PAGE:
Optimizing Segmentation Granularity for Neural Machine Translation
(Salesky et al., 2018) on arXiv
Byte pair encoding (BPE) is now a standard way to preprocess data in neural machine translation. It combats data sparsity by creating a vocabulary of subwords to use instead of words. The subword units may be more common than the words, especially in morphologically rich languages. The question remains how many subwords to use. People tend not to sweep this hyperparameter. This paper does it automatically (for the target-side vocabulary), without adding training time. It doesn’t make a huge improvement in BLEU score, but it’s a fascinating method.
There’s a tradeoff in selecting the optimal hyperparameter. Too small a vocabulary and your model must correctly predict many subwords in a row to produce the intended word. Too large, and you make individual words infrequent.
The proposed method of incremental BPE has two parts: a schedule of merge operations and a way to initialize new embeddings for members of the growing vocabulary.
Their schedule for expanding the vocabulary depends on validation loss during training. If validation loss has plateaued, the vocabulary is expanded to the next size in the schedule. (The authors use 10k, 20k, …, 60k.) This supposedly achieves the same performance as grid search.
To initialize the new embeddings, the authors try three approaches:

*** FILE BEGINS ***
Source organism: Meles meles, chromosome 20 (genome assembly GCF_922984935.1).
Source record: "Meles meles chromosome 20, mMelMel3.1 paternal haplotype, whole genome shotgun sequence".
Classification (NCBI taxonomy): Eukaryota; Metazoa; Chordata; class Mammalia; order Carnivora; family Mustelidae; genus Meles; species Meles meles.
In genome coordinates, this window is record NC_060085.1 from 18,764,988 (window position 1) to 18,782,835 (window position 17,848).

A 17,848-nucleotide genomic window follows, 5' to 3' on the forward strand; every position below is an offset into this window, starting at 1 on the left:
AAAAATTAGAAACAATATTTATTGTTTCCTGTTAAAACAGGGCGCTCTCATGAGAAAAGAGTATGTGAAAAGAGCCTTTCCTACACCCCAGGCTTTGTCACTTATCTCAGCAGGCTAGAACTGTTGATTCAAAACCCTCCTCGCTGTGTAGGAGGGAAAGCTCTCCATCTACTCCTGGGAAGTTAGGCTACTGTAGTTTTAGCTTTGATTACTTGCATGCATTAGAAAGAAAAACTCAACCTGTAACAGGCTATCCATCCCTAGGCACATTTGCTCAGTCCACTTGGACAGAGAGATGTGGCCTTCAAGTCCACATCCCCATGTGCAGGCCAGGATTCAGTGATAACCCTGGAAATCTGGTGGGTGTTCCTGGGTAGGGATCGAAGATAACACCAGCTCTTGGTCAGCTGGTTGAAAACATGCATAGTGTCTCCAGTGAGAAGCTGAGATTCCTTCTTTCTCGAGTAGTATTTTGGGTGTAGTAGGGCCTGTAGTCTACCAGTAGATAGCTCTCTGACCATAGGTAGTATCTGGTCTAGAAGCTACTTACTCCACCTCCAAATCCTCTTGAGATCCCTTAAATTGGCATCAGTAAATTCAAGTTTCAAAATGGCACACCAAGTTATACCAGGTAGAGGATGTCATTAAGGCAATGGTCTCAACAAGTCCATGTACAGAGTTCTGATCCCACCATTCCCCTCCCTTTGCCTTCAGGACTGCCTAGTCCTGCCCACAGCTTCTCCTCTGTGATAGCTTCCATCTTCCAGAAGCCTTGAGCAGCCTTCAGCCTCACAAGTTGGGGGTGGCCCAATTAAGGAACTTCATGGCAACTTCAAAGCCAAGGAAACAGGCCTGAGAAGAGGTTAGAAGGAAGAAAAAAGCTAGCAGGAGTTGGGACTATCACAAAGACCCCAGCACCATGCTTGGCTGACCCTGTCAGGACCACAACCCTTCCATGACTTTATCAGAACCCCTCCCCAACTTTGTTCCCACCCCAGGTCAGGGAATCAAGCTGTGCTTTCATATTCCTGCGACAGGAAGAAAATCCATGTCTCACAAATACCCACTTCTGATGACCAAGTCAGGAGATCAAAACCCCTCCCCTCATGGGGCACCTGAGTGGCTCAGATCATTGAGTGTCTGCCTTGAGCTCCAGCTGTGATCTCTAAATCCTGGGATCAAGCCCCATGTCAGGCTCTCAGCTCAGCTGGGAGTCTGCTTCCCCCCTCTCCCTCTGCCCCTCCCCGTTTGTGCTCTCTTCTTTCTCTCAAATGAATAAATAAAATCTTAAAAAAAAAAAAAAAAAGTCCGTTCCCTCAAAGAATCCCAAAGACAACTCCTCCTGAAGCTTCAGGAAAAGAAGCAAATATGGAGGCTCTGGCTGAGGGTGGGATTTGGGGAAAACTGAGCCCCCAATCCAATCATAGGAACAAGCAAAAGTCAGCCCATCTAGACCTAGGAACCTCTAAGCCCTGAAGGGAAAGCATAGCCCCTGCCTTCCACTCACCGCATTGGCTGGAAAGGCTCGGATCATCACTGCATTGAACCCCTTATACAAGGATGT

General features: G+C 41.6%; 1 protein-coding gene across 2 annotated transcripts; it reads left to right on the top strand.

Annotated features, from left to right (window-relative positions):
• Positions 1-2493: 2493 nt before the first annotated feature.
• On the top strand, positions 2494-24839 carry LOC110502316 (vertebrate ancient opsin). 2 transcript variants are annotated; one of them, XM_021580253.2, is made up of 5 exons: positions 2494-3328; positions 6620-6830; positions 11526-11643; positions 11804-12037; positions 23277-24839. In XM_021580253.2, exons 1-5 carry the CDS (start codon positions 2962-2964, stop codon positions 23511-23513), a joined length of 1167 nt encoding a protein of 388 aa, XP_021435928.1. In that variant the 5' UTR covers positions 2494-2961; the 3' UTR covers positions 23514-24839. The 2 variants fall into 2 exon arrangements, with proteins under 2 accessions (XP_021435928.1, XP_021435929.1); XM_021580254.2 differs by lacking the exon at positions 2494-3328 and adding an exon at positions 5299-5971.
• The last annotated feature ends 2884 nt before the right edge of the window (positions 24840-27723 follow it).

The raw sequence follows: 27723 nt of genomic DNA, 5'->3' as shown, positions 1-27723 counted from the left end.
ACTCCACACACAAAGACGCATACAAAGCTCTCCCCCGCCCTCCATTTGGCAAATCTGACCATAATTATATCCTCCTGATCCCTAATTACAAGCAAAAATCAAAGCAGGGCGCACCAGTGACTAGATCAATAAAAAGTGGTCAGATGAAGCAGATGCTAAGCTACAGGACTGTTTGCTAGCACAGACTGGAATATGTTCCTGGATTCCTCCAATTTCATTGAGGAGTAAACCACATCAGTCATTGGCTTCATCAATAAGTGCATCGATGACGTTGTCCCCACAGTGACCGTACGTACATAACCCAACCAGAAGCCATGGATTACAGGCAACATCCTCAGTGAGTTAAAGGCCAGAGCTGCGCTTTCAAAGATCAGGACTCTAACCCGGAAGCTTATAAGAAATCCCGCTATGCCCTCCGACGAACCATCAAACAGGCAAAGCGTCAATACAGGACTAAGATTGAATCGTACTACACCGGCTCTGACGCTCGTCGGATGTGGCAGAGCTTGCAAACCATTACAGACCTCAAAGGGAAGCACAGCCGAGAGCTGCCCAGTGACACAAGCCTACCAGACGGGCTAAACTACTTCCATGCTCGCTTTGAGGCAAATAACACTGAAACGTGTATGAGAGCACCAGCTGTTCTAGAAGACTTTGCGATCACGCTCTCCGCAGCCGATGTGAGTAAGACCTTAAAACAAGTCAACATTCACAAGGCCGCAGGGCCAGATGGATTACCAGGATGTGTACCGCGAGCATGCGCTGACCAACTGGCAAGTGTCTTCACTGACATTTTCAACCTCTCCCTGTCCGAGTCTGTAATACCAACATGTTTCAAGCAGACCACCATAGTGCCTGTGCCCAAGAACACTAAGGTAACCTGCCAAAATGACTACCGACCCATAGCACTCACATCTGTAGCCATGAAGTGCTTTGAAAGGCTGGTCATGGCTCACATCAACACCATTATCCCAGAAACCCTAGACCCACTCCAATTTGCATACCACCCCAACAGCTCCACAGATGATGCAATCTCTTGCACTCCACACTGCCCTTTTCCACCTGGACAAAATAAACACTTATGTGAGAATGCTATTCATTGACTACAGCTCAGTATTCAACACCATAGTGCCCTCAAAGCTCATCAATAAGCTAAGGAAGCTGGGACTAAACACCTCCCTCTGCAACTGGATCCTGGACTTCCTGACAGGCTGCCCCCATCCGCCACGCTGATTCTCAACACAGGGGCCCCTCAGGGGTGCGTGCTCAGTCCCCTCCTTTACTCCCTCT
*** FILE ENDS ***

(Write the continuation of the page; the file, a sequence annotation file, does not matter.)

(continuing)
- Random: Initialize the new, merged vocabulary item with a random embedding.
- Average: Take the arithmetic mean of the two merging items’ embeddings as the merged item’s embedding.
- Autoencoder: Train a small network to predict the two items’ embeddings, given those embeddings. The middle hidden layer should be the size of only one embedding. After training the network, this value is used as the new, merged item’s embedding. This one works best.
The authors use standard datasets (WMT and IWSLT) for training from English into a morphologically rich language: Czech or German. They found that optimal performance on smaller datasets may come from fewer subword units, and that the same number of units wouldn’t be optimal across datasets.
Their incremental approach would typically underestimate the optimal vocabulary size from the grid search, but the performance beats the sweep result with the same vocabulary size.
Altogether, an interesting and useful paper with the message that fixing a hyperparameter is a bad idea. The fact that it can be effectively tuned inline during training is especially impressive.